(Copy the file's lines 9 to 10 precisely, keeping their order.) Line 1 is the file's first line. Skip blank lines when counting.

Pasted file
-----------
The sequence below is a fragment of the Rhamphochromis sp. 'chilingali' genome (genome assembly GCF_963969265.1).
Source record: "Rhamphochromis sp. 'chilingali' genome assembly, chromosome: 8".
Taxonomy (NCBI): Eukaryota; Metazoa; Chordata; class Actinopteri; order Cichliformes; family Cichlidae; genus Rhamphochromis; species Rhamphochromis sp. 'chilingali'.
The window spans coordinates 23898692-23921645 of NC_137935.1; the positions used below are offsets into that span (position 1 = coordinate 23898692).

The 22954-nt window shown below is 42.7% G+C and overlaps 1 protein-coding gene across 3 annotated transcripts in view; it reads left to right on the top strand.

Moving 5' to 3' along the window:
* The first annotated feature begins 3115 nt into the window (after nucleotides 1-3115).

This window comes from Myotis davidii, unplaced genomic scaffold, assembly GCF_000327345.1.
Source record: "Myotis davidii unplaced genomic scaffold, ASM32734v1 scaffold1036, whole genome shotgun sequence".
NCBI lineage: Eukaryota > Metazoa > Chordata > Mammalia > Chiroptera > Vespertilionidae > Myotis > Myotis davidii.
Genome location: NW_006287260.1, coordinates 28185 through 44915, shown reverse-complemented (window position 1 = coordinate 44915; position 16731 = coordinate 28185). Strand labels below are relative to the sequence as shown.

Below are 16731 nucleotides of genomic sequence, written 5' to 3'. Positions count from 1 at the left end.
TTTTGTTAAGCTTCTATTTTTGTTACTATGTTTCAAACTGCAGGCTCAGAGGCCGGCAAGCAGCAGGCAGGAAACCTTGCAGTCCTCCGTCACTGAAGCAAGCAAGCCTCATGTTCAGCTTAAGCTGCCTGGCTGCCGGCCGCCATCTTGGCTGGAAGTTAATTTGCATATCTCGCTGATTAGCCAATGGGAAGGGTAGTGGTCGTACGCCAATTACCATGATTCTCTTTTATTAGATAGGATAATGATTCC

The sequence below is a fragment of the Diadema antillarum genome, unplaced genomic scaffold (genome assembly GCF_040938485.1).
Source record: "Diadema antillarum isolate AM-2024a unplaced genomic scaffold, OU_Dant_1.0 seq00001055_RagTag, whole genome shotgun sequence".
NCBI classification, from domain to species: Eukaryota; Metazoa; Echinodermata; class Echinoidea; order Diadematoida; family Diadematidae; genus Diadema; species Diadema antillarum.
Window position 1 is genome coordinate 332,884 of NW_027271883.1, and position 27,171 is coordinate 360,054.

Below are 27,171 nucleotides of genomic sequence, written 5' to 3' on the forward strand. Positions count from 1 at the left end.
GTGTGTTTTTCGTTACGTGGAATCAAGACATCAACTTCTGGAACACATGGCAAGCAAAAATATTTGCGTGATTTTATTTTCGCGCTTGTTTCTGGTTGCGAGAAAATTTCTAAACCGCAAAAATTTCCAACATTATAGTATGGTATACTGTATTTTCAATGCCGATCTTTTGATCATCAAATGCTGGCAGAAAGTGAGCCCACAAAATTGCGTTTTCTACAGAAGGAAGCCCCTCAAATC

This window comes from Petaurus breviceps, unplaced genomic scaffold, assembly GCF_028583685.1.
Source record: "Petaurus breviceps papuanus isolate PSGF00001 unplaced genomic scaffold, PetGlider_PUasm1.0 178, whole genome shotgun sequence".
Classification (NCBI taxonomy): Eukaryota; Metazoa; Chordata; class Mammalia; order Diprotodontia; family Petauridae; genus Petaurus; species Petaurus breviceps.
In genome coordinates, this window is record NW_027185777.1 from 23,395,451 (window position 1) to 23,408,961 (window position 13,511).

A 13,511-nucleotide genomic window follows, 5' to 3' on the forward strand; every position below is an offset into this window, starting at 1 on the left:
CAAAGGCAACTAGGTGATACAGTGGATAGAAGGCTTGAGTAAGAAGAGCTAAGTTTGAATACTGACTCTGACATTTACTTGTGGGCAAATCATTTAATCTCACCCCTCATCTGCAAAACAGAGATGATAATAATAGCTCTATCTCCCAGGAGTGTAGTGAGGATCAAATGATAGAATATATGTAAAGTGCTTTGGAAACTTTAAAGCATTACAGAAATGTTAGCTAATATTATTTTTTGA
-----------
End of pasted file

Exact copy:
Source record: "Myotis davidii unplaced genomic scaffold, ASM32734v1 scaffold1036, whole genome shotgun sequence".
NCBI lineage: Eukaryota > Metazoa > Chordata > Mammalia > Chiroptera > Vespertilionidae > Myotis > Myotis davidii.